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About Quincy

  • Birthday 02/03/1987

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    Moore, OK

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  1. Not common for an essentially straight north from Bermuda with no recurve. As modeled, it even bended back NNW a bit. It’s a good thing it wasn’t a 200 miles west or it would have been a much higher impact event for the I-95 corridor.
  2. Wow. No kidding. PWs mostly below an inch, outside of the Cape/isIands. That’ll do it.
  3. Did Kev write this headline? https://grist.org/extreme-weather/its-gigantic-hurricane-lee-heads-for-new-england-and-atlantic-canada/
  4. A nudge west, but still avoids US landfall. Curves right up into Fundy.
  5. 12z 3km NAM shows several hours with gusts over 60 mph on the outer Cape. Probably a bit overdone, but wouldn’t be surprised to see a few obs with gusts over 50 mph.
  6. Even the SREF is east. Maybe it ends up being a dry weekend for TOL with just an occasional light breeze?
  7. The outliers are shifting east and there’s more support for a wide right turn, than a rogue landfall left. I’d stick near the mean. Of course it could waffle a little either way, but there’s a higher probability for this to hit NS than for the Cape to see landfall. SREFs are going the same way. A few kept showing a left hook into SNE. Now those have tightened up to the east.
  8. A tighter look at the 18z GEFS at 78 hours shows about half of the members east of the mean. Those to the west are relatively tight. Only about three members bring the center close to Cape Cod. None show a landfall there.
  9. That’s what I mean. The totality of the runs over the past few days did not show a landfall. Kudos to NHC for not waffling and sticking closer to the consensus with continuity. Live and die by the model runs. Another great example that ensemble means can be very helpful when there’s uncertainty.
  10. Granted the track with Lee is unique, we’ve seen this same thing play out almost every year. A tropical system threatens the East Coast. It’s not unprecedented for landfall, but it’s relatively uncommon in most cases. Model noise shows a few runs that either make or threaten landfall and people start freaking out. I did play into the hype a bit, but it’s time to accept that any substantial westward trend is done What percentage of the model runs/ensemble members showed a New England landfall over the past 3-4 days? 10%? 20%? 5%? I still think there’s a legit possibility that the Cape and parts of coastal Maine are affected with tropical storm force conditions and some flooding, but anyone hoping for a repeat of Bob, Gloria or Sandy are going to be disappointed.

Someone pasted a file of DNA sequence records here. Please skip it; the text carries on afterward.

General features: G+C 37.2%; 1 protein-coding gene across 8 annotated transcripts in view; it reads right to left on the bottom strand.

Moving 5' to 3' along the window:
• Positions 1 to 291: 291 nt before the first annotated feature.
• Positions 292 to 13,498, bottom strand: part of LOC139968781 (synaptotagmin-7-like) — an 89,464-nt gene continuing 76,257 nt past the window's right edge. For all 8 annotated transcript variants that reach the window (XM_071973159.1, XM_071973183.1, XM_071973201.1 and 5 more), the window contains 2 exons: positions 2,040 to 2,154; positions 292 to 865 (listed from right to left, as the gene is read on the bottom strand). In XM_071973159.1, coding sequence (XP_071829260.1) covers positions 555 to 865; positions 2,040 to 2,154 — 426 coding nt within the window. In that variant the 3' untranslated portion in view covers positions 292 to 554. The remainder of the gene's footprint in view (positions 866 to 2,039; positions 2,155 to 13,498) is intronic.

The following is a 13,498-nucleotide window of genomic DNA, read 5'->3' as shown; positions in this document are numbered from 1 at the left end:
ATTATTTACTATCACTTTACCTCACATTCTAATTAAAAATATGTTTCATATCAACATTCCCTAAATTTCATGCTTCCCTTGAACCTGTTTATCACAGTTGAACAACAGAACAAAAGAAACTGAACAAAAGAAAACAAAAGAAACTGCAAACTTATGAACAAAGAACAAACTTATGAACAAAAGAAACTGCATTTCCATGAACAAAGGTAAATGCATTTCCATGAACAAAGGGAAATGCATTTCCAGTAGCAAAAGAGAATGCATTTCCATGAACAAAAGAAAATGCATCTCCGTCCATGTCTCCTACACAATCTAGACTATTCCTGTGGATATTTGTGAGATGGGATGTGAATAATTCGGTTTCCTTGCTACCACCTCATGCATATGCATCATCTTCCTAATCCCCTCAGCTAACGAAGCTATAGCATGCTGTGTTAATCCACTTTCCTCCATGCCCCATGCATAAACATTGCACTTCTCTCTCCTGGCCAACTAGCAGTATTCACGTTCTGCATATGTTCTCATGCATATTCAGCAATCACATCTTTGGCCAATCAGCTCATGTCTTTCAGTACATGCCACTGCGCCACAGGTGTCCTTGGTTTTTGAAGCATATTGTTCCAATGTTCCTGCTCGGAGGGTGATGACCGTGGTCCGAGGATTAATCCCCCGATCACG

11. GEFS is way SW from 06z, but a tick east of 00z. Solutions are consolidating and intensity has notched up slightly. (Mainly due to less spread dampening the mean)
  12. GFS ever so slightly east. The wind field is still fairly intact. One of the stronger runs. Verbatim, looks like a cat 1 cane just SE of Maine, if the run is taken literally. There’s a little tease jog NW between 72-78hr before it makes the NNE turn into the Bay of Fundy.
  13. You actually want slower movement now, so there’s less interaction with the initial exiting shortwave. Less opportunity to get tugged east. The models seek to be locking in. There’s some noise, but I don’t think there’s room for any major shifts west or east now that we’re getting inside of 72ish hours.
  14. Keep in mind, this thing is going to bend back N and possibly even NNE for a time around the Atlantic ridge, before a likely shift back N/NNW. Not seeing any interaction with an approaching shortwave across the Upper Midwest/Great Lakes. That will be key if there are any hopes left for a westward turn. I imagine it won’t go much more west than the current consensus, but you never know.
  15. Through 72 hours, it’s basically between 00z and 06z runs. Heading for Bar Harbor it looks like.
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